When you’re looking to improve what you do, the temptation is to go for far-reaching change, massive innovation, that kind of thing.

It’s far better in the long run to look for the small efficiencies, and to look for them all the time.

When you visit the R&D facilities of a Formula 1 racing team, you see people striving to shave thousands of seconds off racing times with the most miniscule adjustment to things like aerodynamics. A few thousandths of a second is a few metres at top speed. A bunch of a few thousandths of a second is a commanding advantage.

Compare the touch-typing keyboardist with the one who has learned their own way, maybe using half their available digits and crossing hands across the workspace as they type. Imagine over a working life the enormous time savings formed from the collection of a vast number of infinitesimally smaller micro-movements by typing properly. Could you retire a year earlier if you were more productive over a 3-decade career in front of a computer, in a business where your productivity correlated to your profitability? Probably.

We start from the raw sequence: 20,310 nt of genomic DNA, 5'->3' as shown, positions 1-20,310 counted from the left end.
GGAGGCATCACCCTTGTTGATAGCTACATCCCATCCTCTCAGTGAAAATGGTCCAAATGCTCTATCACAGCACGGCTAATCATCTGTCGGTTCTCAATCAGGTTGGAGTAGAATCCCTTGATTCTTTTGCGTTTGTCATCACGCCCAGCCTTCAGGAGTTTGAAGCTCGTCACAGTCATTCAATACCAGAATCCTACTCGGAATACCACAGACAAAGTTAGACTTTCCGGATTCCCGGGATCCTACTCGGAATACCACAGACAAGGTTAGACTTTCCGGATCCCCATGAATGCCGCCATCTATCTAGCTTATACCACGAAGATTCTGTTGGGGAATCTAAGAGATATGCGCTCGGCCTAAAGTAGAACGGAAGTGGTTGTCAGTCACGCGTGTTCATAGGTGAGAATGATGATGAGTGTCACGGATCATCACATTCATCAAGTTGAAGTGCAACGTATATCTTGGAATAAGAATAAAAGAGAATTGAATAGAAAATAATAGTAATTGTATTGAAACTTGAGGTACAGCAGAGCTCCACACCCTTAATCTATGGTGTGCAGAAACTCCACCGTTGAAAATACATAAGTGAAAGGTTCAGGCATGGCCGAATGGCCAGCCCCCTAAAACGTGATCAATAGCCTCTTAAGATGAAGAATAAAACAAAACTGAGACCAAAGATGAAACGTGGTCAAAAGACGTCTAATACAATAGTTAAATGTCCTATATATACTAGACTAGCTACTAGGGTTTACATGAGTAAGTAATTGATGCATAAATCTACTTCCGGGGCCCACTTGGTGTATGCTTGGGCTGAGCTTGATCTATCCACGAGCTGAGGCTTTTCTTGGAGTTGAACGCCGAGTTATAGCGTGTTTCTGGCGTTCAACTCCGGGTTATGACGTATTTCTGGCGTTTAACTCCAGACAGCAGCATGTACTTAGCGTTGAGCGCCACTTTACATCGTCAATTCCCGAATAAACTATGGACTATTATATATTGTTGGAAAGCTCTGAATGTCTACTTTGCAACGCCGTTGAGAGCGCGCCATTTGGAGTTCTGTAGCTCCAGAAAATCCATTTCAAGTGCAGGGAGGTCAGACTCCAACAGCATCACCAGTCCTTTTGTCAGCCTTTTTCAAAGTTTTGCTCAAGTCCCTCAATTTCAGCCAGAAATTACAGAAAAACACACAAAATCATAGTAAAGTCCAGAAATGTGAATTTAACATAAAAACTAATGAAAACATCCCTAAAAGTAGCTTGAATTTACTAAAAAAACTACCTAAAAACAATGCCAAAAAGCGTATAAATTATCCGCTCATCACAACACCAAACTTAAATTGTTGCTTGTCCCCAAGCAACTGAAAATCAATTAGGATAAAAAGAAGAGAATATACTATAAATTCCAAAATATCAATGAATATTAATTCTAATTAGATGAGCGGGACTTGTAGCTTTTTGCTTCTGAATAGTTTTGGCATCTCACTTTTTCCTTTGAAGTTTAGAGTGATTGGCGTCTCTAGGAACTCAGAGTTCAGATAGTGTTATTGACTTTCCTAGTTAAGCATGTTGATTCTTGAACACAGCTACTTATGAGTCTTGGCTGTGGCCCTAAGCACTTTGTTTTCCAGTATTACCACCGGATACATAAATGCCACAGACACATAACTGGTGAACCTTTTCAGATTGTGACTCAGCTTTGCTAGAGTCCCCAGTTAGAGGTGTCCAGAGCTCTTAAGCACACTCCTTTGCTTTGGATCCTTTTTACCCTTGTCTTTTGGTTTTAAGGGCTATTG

I’m not saying you shouldn’t look to change the game, out-think the competition, or disrupt the business model. Not at all. But you need to do it against a background of continuous improvement. The little things add up to much more than constantly battling the big things.